Color Theory in inspiration is simply the process of being mentally stimulated to create something by looking directly at tools like a color wheel or 3-dimensional color system. Which system you use for inspiration is completely up to you, there are many to choose from. Some people might prefer one system over another for inspiration, as clearly, some systems include more or different colors than others.

But don't be mistaken here, the personal preference for using one color system or tool over another for inspiration does not negate other systems, or make one system the "right" system and all others "wrong" choices.

My personal advice to visual artists, quilters, and all makers who love color is to look at several color systems (I blogged about a few of them here) and the color harmonies that are created within each of those systems (I also blogged about how to use a color wheel here).

How to Use Color Theory Creatively

Last but not least, here's some solid advice for using Color Theory in your creative practice.


There are no right or wrong choices for how you use color when you create. If you choose to use a particular color system as inspiration, that's your preference. Your personal preference to use one color system as inspiration doesn't make someone else's preference for a different system wrong.


If you want to create something with color that takes advantage of human color perception, use the RGB system for inspiration - after all, it's how you and I experience color in the world. And although some people have pointed out that the RGB system is like a "mirror" of the CMY system, they still represent DIFFERENT systems with different meanings. Yes, you can use a basic 12 color CMY and RGB wheel to come up with some of the same harmonies and color combinations. But you cannot say that the CMY system represents light or "the light wave" because it just doesn't (yes C&T Publishing, I'm looking at you). Only the RGB system of light and human color perception can represent light, or how humans perceive different wavelengths of light as color.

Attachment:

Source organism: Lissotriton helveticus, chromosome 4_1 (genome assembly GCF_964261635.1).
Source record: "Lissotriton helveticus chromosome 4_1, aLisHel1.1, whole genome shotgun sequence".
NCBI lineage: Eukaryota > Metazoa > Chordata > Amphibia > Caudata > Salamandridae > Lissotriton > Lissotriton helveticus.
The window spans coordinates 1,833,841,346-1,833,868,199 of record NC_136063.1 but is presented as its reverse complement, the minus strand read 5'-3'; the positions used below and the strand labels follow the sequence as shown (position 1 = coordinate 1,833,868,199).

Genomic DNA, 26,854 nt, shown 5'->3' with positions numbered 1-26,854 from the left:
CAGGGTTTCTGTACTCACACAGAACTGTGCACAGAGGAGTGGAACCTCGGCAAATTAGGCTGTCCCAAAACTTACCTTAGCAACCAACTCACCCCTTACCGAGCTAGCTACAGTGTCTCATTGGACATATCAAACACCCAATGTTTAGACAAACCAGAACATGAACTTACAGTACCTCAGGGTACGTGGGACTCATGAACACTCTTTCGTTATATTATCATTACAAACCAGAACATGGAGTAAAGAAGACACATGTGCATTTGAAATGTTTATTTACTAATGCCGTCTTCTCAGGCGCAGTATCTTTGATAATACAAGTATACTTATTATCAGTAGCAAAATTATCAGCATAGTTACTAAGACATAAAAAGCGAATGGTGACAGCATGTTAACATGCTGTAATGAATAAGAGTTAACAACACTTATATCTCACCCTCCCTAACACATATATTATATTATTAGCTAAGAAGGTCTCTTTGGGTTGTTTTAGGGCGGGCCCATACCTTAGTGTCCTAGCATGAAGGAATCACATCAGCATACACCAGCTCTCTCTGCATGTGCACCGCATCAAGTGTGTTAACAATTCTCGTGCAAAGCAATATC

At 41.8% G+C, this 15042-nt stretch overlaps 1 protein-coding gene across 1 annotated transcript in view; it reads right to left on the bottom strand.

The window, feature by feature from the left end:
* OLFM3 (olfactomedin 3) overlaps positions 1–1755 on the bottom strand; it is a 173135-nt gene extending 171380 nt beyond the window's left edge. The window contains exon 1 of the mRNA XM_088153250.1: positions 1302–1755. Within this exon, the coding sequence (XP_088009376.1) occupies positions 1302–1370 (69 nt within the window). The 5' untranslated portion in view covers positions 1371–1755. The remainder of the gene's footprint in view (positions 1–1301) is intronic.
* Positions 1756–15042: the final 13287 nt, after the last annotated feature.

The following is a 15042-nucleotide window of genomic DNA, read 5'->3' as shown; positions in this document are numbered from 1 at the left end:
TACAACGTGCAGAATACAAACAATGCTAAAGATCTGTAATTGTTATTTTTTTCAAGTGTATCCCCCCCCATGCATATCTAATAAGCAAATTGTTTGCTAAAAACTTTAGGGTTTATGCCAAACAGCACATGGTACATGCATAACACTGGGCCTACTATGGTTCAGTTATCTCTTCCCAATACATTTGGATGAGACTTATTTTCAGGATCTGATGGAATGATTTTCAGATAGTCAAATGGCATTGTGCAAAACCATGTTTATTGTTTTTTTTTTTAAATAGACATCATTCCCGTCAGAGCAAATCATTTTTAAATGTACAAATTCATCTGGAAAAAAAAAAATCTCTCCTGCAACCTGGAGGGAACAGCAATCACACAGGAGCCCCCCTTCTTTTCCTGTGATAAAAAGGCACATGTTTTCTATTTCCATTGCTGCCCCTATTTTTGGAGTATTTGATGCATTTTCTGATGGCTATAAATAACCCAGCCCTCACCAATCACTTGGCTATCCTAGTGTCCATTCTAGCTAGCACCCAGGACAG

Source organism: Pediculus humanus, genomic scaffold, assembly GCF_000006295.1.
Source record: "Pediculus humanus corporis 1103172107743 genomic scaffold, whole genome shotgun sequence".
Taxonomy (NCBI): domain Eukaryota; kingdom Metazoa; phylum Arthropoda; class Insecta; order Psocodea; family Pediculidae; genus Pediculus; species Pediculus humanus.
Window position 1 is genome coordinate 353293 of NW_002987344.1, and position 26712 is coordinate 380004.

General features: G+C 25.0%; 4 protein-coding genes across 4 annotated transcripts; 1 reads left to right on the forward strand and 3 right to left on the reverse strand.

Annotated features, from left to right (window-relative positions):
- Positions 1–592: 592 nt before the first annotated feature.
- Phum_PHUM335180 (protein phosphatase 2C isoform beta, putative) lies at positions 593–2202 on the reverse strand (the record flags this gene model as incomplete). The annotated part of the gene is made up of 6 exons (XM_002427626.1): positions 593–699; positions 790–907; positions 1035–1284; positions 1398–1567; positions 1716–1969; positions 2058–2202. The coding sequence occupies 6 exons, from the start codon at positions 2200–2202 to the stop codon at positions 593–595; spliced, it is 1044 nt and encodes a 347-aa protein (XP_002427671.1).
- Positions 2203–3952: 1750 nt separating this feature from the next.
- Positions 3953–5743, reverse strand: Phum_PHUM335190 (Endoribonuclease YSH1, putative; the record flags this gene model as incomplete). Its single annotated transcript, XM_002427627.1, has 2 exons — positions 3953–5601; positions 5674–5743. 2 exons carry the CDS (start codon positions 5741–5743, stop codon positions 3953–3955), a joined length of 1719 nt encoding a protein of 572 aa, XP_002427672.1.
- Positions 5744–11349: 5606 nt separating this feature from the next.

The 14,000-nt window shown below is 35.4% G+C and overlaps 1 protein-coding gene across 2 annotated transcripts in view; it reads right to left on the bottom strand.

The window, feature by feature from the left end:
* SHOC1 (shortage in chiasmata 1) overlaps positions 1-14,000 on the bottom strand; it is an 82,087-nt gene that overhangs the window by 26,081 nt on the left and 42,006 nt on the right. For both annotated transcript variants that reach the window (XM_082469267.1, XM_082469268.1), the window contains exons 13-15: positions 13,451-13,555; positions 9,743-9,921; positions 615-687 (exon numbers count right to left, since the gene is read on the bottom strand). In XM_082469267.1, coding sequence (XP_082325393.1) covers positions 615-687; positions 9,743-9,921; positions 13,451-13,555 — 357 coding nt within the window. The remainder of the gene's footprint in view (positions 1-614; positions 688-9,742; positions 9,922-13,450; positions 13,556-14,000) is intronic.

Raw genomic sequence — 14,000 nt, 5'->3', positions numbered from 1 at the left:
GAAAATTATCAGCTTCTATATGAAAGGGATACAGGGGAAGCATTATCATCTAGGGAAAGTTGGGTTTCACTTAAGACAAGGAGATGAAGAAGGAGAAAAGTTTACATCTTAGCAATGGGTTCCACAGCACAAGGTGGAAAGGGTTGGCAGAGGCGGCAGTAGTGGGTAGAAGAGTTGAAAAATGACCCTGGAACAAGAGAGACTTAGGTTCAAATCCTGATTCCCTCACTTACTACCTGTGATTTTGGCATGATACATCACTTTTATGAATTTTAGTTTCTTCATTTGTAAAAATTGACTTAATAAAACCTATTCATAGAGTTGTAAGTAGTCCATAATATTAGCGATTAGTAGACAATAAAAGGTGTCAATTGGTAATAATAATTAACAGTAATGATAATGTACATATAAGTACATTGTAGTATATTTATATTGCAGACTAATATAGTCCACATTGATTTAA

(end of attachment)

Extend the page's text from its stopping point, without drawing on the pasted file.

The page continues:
If you are searching for more information for using Color Theory in your work, beware what you read. Look specifically for information from bloggers, authors, teachers, or self-professed experts on the subject who source their information. If what you're reading sounds more like someone's opinion than fact, it probably is. Ask questions if you don't quite understand something someone says or where the ideas or information came from. Request specific sources.

If you talk about Color Theory authoritatively as a blogger, teacher, author, educator, or self-professed expert on the subject, please be clear about the information you are putting forth for others. If you're talking about your opinion or preference for using color, just say so! If you're basing information on a specific system, or other experts, please add in links to your blog, cite sources, or add a bibliography. Be prepared to answer questions about what you're saying or provide direct sources.

Do you have an appetite to learn more? Check out your local library to read what you can about human color perception and Color Theory. Or drop me a line, tell me what you're interested in specifically and I'll try to recommend a few books that I think you might like. Once you start to understand some basics, it's easy to see what's for reals and what's total baloney. And then you can ignore all the false buzz and bull about "color," and get down to the business of creating.

2 comments:

Kari V. said...